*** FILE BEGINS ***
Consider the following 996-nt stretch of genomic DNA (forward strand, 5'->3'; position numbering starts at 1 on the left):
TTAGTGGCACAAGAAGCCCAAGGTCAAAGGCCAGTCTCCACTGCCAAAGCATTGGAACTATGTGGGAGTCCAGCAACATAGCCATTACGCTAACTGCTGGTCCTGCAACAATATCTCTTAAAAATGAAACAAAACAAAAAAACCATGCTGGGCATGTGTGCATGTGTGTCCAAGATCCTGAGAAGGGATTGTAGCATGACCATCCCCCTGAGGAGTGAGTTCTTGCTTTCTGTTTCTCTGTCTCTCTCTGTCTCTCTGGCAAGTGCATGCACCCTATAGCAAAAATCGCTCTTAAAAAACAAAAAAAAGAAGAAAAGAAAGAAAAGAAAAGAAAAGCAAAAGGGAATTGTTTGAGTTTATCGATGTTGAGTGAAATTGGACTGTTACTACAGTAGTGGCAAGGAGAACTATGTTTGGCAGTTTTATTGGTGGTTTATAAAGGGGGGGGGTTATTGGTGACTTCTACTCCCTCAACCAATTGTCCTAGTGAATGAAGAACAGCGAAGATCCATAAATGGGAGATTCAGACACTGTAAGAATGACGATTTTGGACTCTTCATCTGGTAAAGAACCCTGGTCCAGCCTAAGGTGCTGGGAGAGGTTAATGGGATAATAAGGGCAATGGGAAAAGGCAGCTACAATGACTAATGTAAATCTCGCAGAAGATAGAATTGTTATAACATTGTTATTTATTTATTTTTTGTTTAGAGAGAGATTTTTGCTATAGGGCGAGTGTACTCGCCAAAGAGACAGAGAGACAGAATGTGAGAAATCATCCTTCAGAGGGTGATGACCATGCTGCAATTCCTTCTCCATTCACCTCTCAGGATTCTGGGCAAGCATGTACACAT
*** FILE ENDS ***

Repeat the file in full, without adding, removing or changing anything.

Consider the following 996-nt stretch of genomic DNA (forward strand, 5'->3'; position numbering starts at 1 on the left):
TTAGTGGCACAAGAAGCCCAAGGTCAAAGGCCAGTCTCCACTGCCAAAGCATTGGAACTATGTGGGAGTCCAGCAACATAGCCATTACGCTAACTGCTGGTCCTGCAACAATATCTCTTAAAAATGAAACAAAACAAAAAAACCATGCTGGGCATGTGTGCATGTGTGTCCAAGATCCTGAGAAGGGATTGTAGCATGACCATCCCCCTGAGGAGTGAGTTCTTGCTTTCTGTTTCTCTGTCTCTCTCTGTCTCTCTGGCAAGTGCATGCACCCTATAGCAAAAATCGCTCTTAAAAAACAAAAAAAAGAAGAAAAGAAAGAAAAGAAAAGAAAAGCAAAAGGGAATTGTTTGAGTTTATCGATGTTGAGTGAAATTGGACTGTTACTACAGTAGTGGCAAGGAGAACTATGTTTGGCAGTTTTATTGGTGGTTTATAAAGGGGGGGGGTTATTGGTGACTTCTACTCCCTCAACCAATTGTCCTAGTGAATGAAGAACAGCGAAGATCCATAAATGGGAGATTCAGACACTGTAAGAATGACGATTTTGGACTCTTCATCTGGTAAAGAACCCTGGTCCAGCCTAAGGTGCTGGGAGAGGTTAATGGGATAATAAGGGCAATGGGAAAAGGCAGCTACAATGACTAATGTAAATCTCGCAGAAGATAGAATTGTTATAACATTGTTATTTATTTATTTTTTGTTTAGAGAGAGATTTTTGCTATAGGGCGAGTGTACTCGCCAAAGAGACAGAGAGACAGAATGTGAGAAATCATCCTTCAGAGGGTGATGACCATGCTGCAATTCCTTCTCCATTCACCTCTCAGGATTCTGGGCAAGCATGTACACAT